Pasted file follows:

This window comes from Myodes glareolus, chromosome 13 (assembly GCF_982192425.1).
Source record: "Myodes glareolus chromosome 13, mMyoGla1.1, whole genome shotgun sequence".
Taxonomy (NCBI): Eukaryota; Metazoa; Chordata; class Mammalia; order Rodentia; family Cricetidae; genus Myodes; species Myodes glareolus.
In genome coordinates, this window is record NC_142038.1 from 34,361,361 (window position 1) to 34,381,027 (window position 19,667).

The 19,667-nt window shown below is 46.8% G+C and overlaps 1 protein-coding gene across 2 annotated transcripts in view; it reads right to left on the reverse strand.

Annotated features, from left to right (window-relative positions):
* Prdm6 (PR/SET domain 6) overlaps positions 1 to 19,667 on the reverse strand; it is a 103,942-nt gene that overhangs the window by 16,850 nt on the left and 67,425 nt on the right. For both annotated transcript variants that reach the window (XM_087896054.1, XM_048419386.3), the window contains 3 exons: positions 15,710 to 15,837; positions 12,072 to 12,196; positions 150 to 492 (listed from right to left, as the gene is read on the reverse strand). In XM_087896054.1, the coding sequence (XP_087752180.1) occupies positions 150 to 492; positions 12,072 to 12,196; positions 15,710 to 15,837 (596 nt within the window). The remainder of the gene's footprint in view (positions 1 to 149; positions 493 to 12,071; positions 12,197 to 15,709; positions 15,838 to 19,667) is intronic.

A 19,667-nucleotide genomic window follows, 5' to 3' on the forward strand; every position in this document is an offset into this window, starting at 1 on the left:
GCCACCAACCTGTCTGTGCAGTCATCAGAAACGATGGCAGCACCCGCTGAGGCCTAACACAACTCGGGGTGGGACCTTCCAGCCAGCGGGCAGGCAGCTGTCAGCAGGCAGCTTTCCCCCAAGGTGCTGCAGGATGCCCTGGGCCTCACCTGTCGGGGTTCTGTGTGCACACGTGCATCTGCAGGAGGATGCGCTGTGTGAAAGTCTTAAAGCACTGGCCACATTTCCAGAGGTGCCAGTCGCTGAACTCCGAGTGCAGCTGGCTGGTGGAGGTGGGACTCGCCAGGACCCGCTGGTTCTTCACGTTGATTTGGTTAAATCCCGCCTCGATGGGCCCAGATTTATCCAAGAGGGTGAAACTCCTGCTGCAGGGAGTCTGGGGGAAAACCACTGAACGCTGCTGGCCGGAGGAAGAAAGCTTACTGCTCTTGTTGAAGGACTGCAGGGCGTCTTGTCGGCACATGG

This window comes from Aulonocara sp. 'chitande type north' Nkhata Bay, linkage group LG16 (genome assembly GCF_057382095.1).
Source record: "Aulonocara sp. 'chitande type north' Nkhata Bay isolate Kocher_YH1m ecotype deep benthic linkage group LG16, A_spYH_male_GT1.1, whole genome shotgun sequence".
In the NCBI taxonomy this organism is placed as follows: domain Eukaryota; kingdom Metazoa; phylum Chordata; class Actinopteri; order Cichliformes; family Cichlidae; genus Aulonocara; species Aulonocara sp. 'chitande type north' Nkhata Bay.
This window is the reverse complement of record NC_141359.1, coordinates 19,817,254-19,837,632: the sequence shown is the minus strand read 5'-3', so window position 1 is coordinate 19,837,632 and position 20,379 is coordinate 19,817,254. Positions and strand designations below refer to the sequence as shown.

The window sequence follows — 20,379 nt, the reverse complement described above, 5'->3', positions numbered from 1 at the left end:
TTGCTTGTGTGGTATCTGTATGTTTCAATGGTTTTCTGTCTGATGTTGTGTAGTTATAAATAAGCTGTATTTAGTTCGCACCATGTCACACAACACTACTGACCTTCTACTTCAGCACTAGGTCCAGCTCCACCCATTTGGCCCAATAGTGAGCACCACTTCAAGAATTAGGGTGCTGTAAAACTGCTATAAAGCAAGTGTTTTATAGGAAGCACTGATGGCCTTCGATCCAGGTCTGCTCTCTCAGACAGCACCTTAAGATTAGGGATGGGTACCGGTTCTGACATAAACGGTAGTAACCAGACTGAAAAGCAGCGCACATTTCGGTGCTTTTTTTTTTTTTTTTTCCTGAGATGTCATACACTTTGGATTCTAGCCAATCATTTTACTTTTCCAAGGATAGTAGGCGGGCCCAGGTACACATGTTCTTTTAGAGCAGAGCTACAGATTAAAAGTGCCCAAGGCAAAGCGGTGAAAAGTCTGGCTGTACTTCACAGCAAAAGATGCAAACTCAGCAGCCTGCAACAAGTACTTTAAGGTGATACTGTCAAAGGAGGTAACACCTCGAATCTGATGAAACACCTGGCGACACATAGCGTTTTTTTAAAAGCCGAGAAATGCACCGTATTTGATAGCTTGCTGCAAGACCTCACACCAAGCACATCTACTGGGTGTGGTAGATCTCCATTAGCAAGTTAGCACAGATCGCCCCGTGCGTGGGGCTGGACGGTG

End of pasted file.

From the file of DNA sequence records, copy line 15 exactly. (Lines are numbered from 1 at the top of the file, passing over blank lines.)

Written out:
TTGCTTGTGTGGTATCTGTATGTTTCAATGGTTTTCTGTCTGATGTTGTGTAGTTATAAATAAGCTGTATTTAGTTCGCACCATGTCACACAACACTACTGACCTTCTACTTCAGCACTAGGTCCAGCTCCACCCATTTGGCCCAATAGTGAGCACCACTTCAAGAATTAGGGTGCTGTAAAACTGCTATAAAGCAAGTGTTTTATAGGAAGCACTGATGGCCTTCGATCCAGGTCTGCTCTCTCAGACAGCACCTTAAGATTAGGGATGGGTACCGGTTCTGACATAAACGGTAGTAACCAGACTGAAAAGCAGCGCACATTTCGGTGCTTTTTTTTTTTTTTTTTCCTGAGATGTCATACACTTTGGATTCTAGCCAATCATTTTACTTTTCCAAGGATAGTAGGCGGGCCCAGGTACACATGTTCTTTTAGAGCAGAGCTACAGATTAAAAGTGCCCAAGGCAAAGCGGTGAAAAGTCTGGCTGTACTTCACAGCAAAAGATGCAAACTCAGCAGCCTGCAACAAGTACTTTAAGGTGATACTGTCAAAGGAGGTAACACCTCGAATCTGATGAAACACCTGGCGACACATAGCGTTTTTTTAAAAGCCGAGAAATGCACCGTATTTGATAGCTTGCTGCAAGACCTCACACCAAGCACATCTACTGGGTGTGGTAGATCTCCATTAGCAAGTTAGCACAGATCGCCCCGTGCGTGGGGCTGGACGGTG